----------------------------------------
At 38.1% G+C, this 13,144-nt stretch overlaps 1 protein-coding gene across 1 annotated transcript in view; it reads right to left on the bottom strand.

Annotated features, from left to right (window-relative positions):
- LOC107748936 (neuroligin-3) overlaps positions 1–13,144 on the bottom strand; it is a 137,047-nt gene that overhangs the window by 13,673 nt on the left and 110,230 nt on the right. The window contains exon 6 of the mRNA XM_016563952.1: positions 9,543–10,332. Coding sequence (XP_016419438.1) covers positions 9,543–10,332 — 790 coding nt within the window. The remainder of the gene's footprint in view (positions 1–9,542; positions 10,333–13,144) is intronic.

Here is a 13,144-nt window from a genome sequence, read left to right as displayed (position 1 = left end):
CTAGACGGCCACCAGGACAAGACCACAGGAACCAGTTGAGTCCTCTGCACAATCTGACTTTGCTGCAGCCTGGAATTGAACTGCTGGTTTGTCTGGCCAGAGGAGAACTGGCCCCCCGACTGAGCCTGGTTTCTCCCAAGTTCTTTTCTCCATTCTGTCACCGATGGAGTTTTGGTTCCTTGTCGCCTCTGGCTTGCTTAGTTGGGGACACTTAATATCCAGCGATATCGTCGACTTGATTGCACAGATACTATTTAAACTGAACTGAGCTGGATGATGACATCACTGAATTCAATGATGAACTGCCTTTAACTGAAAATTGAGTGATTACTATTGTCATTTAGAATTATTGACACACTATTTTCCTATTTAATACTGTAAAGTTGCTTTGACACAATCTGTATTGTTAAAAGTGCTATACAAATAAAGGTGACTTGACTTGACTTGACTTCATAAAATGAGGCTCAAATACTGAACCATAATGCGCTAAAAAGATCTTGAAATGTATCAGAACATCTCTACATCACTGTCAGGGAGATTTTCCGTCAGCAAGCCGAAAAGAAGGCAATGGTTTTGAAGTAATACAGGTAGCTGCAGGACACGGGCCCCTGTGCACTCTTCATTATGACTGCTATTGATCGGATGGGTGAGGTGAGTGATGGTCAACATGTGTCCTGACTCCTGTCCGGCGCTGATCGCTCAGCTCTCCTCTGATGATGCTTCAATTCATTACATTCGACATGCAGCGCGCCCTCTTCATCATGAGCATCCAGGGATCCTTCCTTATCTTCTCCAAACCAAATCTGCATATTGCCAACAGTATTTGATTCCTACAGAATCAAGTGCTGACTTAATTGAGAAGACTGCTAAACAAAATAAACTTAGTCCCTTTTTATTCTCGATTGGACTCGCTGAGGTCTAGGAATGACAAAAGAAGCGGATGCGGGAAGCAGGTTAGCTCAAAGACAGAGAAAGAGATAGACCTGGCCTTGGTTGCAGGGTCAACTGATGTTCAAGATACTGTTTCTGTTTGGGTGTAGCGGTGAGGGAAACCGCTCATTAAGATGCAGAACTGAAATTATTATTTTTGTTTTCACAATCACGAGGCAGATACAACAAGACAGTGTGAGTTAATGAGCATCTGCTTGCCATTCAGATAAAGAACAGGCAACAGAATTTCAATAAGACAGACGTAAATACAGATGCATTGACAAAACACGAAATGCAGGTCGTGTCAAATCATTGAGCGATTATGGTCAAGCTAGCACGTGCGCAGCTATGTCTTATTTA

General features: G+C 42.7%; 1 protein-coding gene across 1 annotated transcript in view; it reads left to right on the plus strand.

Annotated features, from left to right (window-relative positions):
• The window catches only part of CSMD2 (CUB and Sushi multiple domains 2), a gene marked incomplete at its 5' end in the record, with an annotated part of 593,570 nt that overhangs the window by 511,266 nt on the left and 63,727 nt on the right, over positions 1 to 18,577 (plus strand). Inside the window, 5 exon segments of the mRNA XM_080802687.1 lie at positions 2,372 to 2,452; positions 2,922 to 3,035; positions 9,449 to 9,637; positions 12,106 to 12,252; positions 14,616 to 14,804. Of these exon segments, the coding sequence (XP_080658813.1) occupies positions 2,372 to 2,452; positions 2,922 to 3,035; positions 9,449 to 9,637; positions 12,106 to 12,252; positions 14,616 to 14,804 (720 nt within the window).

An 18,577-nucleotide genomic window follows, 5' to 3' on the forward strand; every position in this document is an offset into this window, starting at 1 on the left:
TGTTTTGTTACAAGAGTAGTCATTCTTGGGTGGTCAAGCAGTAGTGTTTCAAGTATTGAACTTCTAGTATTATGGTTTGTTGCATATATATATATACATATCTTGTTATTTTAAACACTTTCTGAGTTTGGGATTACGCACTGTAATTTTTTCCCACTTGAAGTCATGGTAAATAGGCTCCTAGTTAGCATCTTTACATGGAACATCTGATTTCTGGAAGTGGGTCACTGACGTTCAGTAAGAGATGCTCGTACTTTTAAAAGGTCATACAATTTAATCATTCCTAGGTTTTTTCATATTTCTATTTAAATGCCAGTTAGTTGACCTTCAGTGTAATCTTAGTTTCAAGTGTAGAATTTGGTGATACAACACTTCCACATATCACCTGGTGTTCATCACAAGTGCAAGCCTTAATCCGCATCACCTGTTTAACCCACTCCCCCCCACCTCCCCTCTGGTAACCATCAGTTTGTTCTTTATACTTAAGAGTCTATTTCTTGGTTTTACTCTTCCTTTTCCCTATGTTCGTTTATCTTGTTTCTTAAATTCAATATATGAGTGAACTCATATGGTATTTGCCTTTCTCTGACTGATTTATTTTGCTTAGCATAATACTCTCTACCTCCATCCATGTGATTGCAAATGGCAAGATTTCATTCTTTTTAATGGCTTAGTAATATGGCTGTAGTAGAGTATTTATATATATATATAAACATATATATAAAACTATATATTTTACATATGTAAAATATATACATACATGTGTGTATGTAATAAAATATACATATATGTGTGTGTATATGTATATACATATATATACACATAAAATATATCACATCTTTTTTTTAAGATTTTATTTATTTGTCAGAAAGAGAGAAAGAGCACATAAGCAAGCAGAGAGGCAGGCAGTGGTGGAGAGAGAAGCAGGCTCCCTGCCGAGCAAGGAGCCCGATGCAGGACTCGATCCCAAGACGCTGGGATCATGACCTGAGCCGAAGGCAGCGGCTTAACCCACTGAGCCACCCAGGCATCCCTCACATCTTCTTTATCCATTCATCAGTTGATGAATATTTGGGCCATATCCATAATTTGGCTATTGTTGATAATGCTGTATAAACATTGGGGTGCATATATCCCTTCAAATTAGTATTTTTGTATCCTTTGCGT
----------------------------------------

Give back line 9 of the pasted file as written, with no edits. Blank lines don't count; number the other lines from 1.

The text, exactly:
An 18,577-nucleotide genomic window follows, 5' to 3' on the forward strand; every position in this document is an offset into this window, starting at 1 on the left: